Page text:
Alone in the Cararies
So, escounced safe in my berth I start to work down "the list" repairing lights, fitting a car radio (again). The car radio is neat - it can play DVDs on the video monitor I fitted in Ireland, via a composite video to VGA adaptor that ebay provided. It also has a USB socket for pen drives and (micro?)SD slot to play music from. Sounds good in the cockpit speakers! I also fit new taps to both heads, get the cockpit shower working and fit a pump out deck fitting with associated sanitation hose and divertor valve - I can now get the holding tank pumped out instead of dumping ( 8-) ) at sea, no shit. Getting the big thick pipes to fit on big thick spigots and valves was hard, very hard.
<<Nerd mode on >>I also fit the ham radio gear but get poor reception - propagation of signals is determined by sunspots, solar flares and storms. The sunspots have an eleven year cycle and as luck would have it we are in the trough. Still, I will try it with a horizontal antenna to see if the high noise level is local - marinas are notorious for generating radio smog and vertical antennas are prone to picking it up. << Nerd mode off>>
Some damp had got into the solar cells on the saloon roof - breaking green water in the gale I expect. The connector boxes have a good IP rating but breaking waves need extraordinary protection. I open up the boxes and seal them with vaseline and good old silkaflex. Time will tell... I also fit on-off switches to the most excellent solar cell controllers, I fitted two of these for redundancy - to be sure to be sure and they do a terrific job - they are modern MPPT types and 30% more efficient than old PWM types. Much more efficient in dim light actually as if the cells are only generating 10 volts or less at sunset the controller converts the voltage up and takes as much current as is sensible. They are smart! The controllers also generate considerable radio interference to the very sensitive ham radio receiver and the sterling mains operated battery charger does not like to be in a tug and war with the them so I will switch them off if I ever need to use the battery charger; the solar cells actually keep the batteries charged in the marina even with the fridge and odd light working (the fridge does not have 240 volt inputs) To be fair I have 5 sets of mains lights, an electric kettle, a popup toaster and a neat single ring mains cooker - I aim not to use gas when in marinas.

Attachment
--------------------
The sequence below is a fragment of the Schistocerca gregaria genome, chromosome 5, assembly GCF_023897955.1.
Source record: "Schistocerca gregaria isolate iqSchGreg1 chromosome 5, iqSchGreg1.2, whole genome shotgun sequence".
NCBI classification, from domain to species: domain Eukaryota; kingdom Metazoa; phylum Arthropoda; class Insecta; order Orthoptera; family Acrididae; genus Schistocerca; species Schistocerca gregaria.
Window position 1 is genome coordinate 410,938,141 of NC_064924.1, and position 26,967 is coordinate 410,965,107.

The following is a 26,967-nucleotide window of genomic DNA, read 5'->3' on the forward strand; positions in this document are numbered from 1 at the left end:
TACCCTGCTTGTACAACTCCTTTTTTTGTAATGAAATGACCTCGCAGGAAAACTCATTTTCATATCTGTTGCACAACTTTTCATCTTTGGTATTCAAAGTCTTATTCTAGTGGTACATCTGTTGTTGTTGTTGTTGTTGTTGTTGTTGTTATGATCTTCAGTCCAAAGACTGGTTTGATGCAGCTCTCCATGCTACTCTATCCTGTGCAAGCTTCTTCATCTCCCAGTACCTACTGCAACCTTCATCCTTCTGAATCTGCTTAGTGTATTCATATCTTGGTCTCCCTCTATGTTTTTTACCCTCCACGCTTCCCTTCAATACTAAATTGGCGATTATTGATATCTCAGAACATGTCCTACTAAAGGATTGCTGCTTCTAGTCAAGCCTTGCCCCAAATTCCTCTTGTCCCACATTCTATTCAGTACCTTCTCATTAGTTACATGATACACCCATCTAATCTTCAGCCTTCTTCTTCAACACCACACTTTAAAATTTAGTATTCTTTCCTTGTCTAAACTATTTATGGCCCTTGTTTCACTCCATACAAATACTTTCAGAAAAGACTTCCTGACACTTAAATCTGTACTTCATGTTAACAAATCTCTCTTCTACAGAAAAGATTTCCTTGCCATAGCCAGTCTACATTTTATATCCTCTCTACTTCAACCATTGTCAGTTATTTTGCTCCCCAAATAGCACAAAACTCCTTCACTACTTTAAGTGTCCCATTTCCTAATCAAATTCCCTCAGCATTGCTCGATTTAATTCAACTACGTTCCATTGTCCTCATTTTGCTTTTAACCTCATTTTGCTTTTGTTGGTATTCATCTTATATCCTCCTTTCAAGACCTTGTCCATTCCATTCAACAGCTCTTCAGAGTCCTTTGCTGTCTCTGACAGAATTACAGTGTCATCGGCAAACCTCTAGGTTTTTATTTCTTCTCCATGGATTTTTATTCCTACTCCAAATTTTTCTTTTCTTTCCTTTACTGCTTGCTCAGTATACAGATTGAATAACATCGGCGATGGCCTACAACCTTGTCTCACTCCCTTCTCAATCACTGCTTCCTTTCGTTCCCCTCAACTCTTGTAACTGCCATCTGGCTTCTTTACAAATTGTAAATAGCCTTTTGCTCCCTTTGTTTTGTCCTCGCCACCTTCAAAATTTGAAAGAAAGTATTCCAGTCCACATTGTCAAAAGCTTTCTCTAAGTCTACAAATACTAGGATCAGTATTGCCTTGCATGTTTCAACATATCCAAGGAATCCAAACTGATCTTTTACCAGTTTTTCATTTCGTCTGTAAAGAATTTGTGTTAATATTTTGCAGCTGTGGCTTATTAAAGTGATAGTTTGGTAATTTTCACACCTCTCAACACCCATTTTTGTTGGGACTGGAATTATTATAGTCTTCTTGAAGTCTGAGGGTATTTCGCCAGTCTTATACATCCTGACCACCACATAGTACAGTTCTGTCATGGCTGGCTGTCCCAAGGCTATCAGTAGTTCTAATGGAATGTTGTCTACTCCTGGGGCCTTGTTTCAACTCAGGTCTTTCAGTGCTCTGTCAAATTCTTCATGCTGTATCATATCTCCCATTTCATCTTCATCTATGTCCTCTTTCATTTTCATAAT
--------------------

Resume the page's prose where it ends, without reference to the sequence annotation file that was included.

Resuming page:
The last major job is the windvane, I have thought out how to do this, I also need to get a swim ladder sorted out - a necessary safety item. I order a single handhold step from Compass in Germany who will deliver to the marina for 12 Euro. This will allow attachment of the existing bow ladder (on the transom) and can be hinged up when under way with a slippery hitch, reachable from the water.
The windvane needs minor adjustment of lead weights and then 4 pulleys fitted and an emergency tiller rigged. I work out how to do this - the manual had said a 60 cm tiller would suffice but an email from Mr Poot - the naval engineer who produced the plans says the Hallberg Rassy 41 needs a 1m tiller (with 110kgm force). Oops. This means I have to move the wooden box that contains the compressor (rotate it 90 degrees) possibly refit the rod kicker on the mizzen as well. Also the liferaft may have to go back on the transom. I need space for folding bikes too. All this is connected so I hope the compass order arrives soon - I am tracking it with UPS and it is in Madrid as we speak.
The minor jobs like the new mug stand for the cockpit and a few bits if woodwork and varnishing also need done and time is flying. Alan and Gwen Doyle and Shirley arrive in 8 and 9 days time <gulp> it will be lovely to have company but were did the time go?
As it has been hot (reasonably hot - 23-25 degrees at first but lately 19-20 odd) I have trying to do one job a day and relax the rest of the time. I go for a one to two hour walk every day and stop in one of the cafes at the marina - Marea Baja has the best Wifi and I can download youtube videos and podcasts easily here. With Coffee at 1.50 Euro and Beer (free peannuts!) for 2.50 Euro I manage nicely.
As the first photograph above shows I rig the Christmas lights - seems a bit weird in the heat but on one excursion up the town I see the town is preparing for Christmas shopping - with kids singing carols
It is even cold in Kilclief back in Northern Ireland and Shirley sends me a few photos
Shirley is crushing nuts - thank you Eileen - home grown in Alicante! Note the white paper Angel - if you want to have a go making your own use the photo below for guidance
Shirley had told me that Fyne Tyme was at anchor here - Rod and Julia Kannenbergs old boat, now owned by some Belgians. I take a few photographs for old tymes sake. Rod and Julia had a Mediterranean adventure and I remember Alan Doyle, John Henshaw and I accompanying them in Otago when we left Donaghadee together in Northern Ireland and we stayed in convoy all the way to Brest where I left the boat for the winter (in Crozen-Morgat £340 for 10 months in the marina!) Whilst they headed south. Good times.
Well, that's all for now, I eagerly await friends to arrive. There is not a lot of craic on the pontoon as everyone seems very self contained, I am the only Brit, the boat next to me has a taciturn Finn and we do exchange a few pleasantries every morning - to be fair I have not made a lot of effort myself as I want to get down my "list" maybe soon... (maybe I am a taciturn brit?)